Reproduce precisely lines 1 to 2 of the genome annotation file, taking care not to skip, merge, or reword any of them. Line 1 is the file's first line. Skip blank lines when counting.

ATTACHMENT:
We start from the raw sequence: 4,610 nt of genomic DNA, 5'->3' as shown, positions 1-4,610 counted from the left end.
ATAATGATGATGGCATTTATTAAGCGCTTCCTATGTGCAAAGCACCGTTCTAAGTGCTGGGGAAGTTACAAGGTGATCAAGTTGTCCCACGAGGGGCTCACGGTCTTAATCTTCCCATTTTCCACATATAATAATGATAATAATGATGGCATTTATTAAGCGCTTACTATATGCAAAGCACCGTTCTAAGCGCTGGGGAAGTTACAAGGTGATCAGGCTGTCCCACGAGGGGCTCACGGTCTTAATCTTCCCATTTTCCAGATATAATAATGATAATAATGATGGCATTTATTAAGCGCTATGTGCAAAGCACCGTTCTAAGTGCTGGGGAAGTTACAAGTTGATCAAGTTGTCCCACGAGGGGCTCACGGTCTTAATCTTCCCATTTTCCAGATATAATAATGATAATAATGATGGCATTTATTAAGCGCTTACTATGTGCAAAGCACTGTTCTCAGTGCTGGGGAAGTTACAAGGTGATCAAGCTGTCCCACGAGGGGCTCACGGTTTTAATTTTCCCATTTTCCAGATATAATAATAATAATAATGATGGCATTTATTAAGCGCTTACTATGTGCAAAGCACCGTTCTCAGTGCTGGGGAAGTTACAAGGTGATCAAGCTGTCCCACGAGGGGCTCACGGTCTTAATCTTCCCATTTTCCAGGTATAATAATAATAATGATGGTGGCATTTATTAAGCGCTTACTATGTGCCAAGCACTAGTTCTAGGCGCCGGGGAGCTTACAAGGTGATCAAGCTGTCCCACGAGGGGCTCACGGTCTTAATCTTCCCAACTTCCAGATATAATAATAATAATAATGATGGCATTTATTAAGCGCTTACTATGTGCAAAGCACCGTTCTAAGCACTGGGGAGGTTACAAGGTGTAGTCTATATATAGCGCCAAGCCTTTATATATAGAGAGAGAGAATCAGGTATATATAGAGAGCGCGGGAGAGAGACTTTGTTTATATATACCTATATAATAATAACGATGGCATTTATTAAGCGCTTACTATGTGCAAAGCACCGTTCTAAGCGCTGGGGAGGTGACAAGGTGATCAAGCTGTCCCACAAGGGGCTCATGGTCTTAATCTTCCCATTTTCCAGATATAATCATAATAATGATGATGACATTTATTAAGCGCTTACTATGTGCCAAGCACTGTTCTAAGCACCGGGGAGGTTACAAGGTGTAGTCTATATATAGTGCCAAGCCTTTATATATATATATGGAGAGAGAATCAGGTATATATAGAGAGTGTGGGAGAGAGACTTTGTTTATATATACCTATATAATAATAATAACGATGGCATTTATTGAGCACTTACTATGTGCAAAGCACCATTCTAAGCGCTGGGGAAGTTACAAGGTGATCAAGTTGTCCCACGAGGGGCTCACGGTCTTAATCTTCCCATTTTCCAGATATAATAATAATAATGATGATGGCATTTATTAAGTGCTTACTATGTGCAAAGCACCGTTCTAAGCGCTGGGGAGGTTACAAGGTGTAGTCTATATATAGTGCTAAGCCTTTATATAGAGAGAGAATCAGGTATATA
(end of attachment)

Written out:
We start from the raw sequence: 4,610 nt of genomic DNA, 5'->3' as shown, positions 1-4,610 counted from the left end.
ATAATGATGATGGCATTTATTAAGCGCTTCCTATGTGCAAAGCACCGTTCTAAGTGCTGGGGAAGTTACAAGGTGATCAAGTTGTCCCACGAGGGGCTCACGGTCTTAATCTTCCCATTTTCCACATATAATAATGATAATAATGATGGCATTTATTAAGCGCTTACTATATGCAAAGCACCGTTCTAAGCGCTGGGGAAGTTACAAGGTGATCAGGCTGTCCCACGAGGGGCTCACGGTCTTAATCTTCCCATTTTCCAGATATAATAATGATAATAATGATGGCATTTATTAAGCGCTATGTGCAAAGCACCGTTCTAAGTGCTGGGGAAGTTACAAGTTGATCAAGTTGTCCCACGAGGGGCTCACGGTCTTAATCTTCCCATTTTCCAGATATAATAATGATAATAATGATGGCATTTATTAAGCGCTTACTATGTGCAAAGCACTGTTCTCAGTGCTGGGGAAGTTACAAGGTGATCAAGCTGTCCCACGAGGGGCTCACGGTTTTAATTTTCCCATTTTCCAGATATAATAATAATAATAATGATGGCATTTATTAAGCGCTTACTATGTGCAAAGCACCGTTCTCAGTGCTGGGGAAGTTACAAGGTGATCAAGCTGTCCCACGAGGGGCTCACGGTCTTAATCTTCCCATTTTCCAGGTATAATAATAATAATGATGGTGGCATTTATTAAGCGCTTACTATGTGCCAAGCACTAGTTCTAGGCGCCGGGGAGCTTACAAGGTGATCAAGCTGTCCCACGAGGGGCTCACGGTCTTAATCTTCCCAACTTCCAGATATAATAATAATAATAATGATGGCATTTATTAAGCGCTTACTATGTGCAAAGCACCGTTCTAAGCACTGGGGAGGTTACAAGGTGTAGTCTATATATAGCGCCAAGCCTTTATATATAGAGAGAGAGAATCAGGTATATATAGAGAGCGCGGGAGAGAGACTTTGTTTATATATACCTATATAATAATAACGATGGCATTTATTAAGCGCTTACTATGTGCAAAGCACCGTTCTAAGCGCTGGGGAGGTGACAAGGTGATCAAGCTGTCCCACAAGGGGCTCATGGTCTTAATCTTCCCATTTTCCAGATATAATCATAATAATGATGATGACATTTATTAAGCGCTTACTATGTGCCAAGCACTGTTCTAAGCACCGGGGAGGTTACAAGGTGTAGTCTATATATAGTGCCAAGCCTTTATATATATATATGGAGAGAGAATCAGGTATATATAGAGAGTGTGGGAGAGAGACTTTGTTTATATATACCTATATAATAATAATAACGATGGCATTTATTGAGCACTTACTATGTGCAAAGCACCATTCTAAGCGCTGGGGAAGTTACAAGGTGATCAAGTTGTCCCACGAGGGGCTCACGGTCTTAATCTTCCCATTTTCCAGATATAATAATAATAATGATGATGGCATTTATTAAGTGCTTACTATGTGCAAAGCACCGTTCTAAGCGCTGGGGAGGTTACAAGGTGTAGTCTATATATAGTGCTAAGCCTTTATATAGAGAGAGAATCAGGTATATA